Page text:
Last week President Obama signed into law the American Recovery and Reinvestment Act. There has been much discussion over the last few weeks about the provisions and costs of the plan and how effective it will be.

The media has played a major role in shaping the public perception of the legislation. Depending on which newspaper you picked up on recent mornings, the headline would project different perspectives. One paper tagged an Associated Press story using words like “huge” and “humongous” to describe the size of the stimulus package, while another headlined the same story with mention of expected job increases or anticipated project funding.

All in all expectations have been low. Even the president and members of the Democratic Party in Congress were cautious. Obama asserted that the plan was imperfect but necessary. Democratic Congress members were conflicted over the votes they had cast. The fact is that even while most economists support the use of such government spending to stem the tide of the worsening economic crisis, they do not hold much hope that the results will be overwhelmingly positive. Nearly all economists agree that the next couple of years will be bad. The favored indicator of economic stability, unemployment rate, will reach 10 or 12 percent by some estimates. However, without the stimulus package, these economists say the rates will be much higher.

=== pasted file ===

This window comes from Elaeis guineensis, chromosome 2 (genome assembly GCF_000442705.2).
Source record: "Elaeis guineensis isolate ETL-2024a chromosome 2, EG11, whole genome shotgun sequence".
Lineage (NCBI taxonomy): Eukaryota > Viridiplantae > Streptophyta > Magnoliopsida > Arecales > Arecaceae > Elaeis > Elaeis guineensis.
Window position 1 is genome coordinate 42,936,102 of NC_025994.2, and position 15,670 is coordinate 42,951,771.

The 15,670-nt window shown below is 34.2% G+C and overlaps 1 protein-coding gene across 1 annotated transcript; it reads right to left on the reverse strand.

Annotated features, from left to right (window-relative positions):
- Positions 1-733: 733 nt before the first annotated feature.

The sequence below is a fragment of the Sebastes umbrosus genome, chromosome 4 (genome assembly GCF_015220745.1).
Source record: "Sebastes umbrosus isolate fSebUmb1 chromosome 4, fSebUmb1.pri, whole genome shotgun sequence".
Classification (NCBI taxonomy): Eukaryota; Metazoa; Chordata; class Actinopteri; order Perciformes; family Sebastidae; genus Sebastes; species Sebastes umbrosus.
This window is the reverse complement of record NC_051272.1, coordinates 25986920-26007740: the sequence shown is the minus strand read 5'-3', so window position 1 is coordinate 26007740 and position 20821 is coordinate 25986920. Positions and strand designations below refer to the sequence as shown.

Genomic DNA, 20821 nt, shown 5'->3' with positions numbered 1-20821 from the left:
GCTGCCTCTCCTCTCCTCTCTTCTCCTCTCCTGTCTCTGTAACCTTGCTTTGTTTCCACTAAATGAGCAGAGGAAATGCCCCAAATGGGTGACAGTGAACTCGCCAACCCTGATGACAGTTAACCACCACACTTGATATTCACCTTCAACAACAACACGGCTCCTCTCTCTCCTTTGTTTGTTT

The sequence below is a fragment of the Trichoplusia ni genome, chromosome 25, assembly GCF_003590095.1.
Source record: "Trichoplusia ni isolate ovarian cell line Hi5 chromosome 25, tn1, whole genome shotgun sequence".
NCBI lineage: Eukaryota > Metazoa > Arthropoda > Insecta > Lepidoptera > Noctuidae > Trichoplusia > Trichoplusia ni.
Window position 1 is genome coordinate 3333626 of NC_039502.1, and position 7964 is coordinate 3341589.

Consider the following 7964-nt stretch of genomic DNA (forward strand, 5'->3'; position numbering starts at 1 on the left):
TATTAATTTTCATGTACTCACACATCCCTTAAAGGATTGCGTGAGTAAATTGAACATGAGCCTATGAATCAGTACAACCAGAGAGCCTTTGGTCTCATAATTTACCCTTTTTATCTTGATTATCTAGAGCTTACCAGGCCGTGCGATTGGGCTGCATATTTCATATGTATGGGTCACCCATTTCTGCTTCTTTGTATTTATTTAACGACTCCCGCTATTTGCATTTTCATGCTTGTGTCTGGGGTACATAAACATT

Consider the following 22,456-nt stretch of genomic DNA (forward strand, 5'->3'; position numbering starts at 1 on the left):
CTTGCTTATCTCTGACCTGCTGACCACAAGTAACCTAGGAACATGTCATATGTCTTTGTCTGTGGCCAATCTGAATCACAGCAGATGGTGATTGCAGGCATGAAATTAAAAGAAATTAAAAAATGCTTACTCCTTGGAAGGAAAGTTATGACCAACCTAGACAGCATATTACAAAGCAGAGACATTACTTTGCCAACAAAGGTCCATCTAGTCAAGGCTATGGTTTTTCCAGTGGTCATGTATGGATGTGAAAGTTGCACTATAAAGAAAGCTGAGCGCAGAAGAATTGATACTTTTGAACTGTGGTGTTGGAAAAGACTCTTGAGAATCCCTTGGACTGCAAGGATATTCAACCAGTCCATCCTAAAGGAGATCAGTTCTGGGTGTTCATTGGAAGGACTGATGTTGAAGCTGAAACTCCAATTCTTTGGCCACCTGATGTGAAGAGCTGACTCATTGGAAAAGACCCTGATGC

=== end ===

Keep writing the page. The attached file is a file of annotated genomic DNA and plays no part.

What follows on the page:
But reasonable caution and checked enthusiasm were cause for further media criticism. I heard one news network pundit (a former Bush administration staffer) criticize Obama’s use of the word crisis. He said it was the president’s job to act as a cheerleader and that would boost the public’s confidence. Personally, I would prefer a president with a firm grasp on reality to one so out of touch that he finds it hard to quote the price of a gallon of gasoline or to assess the gravity of an economic downturn.

I don’t think the stimulus package is the be-all and end-all of solutions to the current recession or the impending depression. I think it is a pro-active step in the right direction, and better than doing nothing.

Oh, I have heard Republicans defend unified disapproval of the package by saying they had proposed an alternate growth package. However, after some searching, I was able to come up with little detail of any such plan. Mostly it was about either instituting new tax cuts or making Bush’s tax cuts for the wealthy permanent. One interesting detail I heard discussed on the floor during the last hours of debate before the house passed the Bill on Friday, February 13, was a suspension of the Capital Gains Tax. One Republican representative mentioned that suspending the tax alone would generate market gains of 300 points. I found this interesting because, given the daily hemorrhaging of the market, few are worrying about the Capital Gains Tax (unless they are politicians, apparently). In fact, while times are tough, investors can use the tax code to deduct some of the losses they have suffered.